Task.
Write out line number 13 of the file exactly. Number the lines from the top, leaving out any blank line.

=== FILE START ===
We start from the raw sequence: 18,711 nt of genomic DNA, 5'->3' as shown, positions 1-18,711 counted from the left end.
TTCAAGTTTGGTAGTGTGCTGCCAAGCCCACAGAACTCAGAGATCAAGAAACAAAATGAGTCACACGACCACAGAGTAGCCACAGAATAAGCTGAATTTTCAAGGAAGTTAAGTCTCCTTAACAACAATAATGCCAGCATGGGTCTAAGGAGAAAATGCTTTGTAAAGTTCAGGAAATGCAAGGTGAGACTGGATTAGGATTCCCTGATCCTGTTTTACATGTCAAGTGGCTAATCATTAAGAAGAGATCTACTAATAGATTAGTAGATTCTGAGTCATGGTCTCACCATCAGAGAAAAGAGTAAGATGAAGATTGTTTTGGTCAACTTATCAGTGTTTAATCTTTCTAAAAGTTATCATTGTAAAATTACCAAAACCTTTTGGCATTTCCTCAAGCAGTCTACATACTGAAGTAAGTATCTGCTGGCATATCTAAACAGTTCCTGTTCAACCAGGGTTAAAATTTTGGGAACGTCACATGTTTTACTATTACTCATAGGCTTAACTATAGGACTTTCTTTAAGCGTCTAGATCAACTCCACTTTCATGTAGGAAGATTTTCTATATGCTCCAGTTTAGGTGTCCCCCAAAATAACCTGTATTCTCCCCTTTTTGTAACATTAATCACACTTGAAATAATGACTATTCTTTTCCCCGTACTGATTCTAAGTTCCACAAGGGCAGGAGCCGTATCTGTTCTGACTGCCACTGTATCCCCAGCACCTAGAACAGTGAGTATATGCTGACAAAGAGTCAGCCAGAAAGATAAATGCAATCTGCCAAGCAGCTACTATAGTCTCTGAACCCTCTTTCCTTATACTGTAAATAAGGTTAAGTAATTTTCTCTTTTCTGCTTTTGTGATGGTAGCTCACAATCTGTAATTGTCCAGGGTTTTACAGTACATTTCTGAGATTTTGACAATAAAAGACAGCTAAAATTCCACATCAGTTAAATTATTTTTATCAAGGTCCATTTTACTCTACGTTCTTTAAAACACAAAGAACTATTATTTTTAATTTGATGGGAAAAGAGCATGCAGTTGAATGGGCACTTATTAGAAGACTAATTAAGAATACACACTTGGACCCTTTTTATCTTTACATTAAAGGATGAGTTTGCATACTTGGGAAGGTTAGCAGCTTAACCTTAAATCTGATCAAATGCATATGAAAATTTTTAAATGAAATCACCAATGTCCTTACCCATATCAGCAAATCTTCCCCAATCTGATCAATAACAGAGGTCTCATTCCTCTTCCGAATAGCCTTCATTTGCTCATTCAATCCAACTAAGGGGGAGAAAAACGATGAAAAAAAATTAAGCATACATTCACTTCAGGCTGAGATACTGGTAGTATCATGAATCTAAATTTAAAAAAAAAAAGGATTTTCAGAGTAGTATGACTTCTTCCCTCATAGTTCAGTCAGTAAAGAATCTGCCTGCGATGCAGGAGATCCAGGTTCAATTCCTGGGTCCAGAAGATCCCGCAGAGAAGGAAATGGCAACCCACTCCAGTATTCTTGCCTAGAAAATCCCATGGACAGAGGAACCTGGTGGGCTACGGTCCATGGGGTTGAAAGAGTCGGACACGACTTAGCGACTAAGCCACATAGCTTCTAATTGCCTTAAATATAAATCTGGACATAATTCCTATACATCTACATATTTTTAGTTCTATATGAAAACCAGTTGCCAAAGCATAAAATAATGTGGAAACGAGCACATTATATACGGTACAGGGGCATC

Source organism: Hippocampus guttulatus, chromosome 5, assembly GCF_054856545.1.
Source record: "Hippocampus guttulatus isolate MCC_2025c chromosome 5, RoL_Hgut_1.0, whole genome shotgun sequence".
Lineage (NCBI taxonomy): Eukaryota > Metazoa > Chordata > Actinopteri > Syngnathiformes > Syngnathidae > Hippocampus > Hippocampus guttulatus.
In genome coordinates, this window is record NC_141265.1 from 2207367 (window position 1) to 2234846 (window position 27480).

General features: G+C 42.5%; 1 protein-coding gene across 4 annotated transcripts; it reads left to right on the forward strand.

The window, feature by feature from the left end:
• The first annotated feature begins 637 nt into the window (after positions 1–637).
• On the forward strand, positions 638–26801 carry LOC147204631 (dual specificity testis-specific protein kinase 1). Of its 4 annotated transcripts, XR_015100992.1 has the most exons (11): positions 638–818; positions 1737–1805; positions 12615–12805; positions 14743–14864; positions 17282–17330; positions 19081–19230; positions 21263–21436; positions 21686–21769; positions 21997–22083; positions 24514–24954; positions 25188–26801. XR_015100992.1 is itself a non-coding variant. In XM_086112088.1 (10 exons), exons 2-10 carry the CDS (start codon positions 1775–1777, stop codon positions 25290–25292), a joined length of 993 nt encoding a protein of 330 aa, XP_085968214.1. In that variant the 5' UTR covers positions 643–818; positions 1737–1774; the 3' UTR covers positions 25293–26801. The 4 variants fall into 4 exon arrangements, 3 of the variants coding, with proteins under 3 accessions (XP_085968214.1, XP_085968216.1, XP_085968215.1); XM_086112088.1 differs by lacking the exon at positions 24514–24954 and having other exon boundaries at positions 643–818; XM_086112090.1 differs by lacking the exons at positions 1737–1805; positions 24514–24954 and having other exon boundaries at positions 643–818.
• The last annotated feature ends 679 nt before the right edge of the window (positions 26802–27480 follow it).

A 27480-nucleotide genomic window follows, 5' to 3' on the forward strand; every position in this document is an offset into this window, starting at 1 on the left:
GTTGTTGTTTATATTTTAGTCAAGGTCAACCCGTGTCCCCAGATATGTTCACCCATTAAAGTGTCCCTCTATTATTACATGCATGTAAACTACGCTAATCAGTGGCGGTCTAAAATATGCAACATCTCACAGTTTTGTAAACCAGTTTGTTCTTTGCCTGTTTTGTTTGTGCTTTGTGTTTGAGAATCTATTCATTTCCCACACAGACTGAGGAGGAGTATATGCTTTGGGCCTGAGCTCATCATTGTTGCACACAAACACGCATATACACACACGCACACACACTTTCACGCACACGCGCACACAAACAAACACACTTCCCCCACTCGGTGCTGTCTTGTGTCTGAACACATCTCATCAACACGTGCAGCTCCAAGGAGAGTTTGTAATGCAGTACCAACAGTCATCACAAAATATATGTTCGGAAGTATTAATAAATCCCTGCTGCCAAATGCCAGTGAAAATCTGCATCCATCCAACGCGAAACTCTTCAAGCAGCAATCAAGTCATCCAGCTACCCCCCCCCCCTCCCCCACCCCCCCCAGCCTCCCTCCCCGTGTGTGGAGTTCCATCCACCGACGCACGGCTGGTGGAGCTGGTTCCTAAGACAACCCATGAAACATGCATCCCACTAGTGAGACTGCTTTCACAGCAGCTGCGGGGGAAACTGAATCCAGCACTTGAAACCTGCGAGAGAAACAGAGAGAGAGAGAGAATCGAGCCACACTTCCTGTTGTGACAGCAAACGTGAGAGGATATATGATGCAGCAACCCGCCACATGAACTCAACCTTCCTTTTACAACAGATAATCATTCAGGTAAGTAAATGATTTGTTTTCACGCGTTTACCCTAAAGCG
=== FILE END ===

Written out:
GTTGTTGTTTATATTTTAGTCAAGGTCAACCCGTGTCCCCAGATATGTTCACCCATTAAAGTGTCCCTCTATTATTACATGCATGTAAACTACGCTAATCAGTGGCGGTCTAAAATATGCAACATCTCACAGTTTTGTAAACCAGTTTGTTCTTTGCCTGTTTTGTTTGTGCTTTGTGTTTGAGAATCTATTCATTTCCCACACAGACTGAGGAGGAGTATATGCTTTGGGCCTGAGCTCATCATTGTTGCACACAAACACGCATATACACACACGCACACACACTTTCACGCACACGCGCACACAAACAAACACACTTCCCCCACTCGGTGCTGTCTTGTGTCTGAACACATCTCATCAACACGTGCAGCTCCAAGGAGAGTTTGTAATGCAGTACCAACAGTCATCACAAAATATATGTTCGGAAGTATTAATAAATCCCTGCTGCCAAATGCCAGTGAAAATCTGCATCCATCCAACGCGAAACTCTTCAAGCAGCAATCAAGTCATCCAGCTACCCCCCCCCCCTCCCCCACCCCCCCCAGCCTCCCTCCCCGTGTGTGGAGTTCCATCCACCGACGCACGGCTGGTGGAGCTGGTTCCTAAGACAACCCATGAAACATGCATCCCACTAGTGAGACTGCTTTCACAGCAGCTGCGGGGGAAACTGAATCCAGCACTTGAAACCTGCGAGAGAAACAGAGAGAGAGAGAGAATCGAGCCACACTTCCTGTTGTGACAGCAAACGTGAGAGGATATATGATGCAGCAACCCGCCACATGAACTCAACCTTCCTTTTACAACAGATAATCATTCAGGTAAGTAAATGATTTGTTTTCACGCGTTTACCCTAAAGCG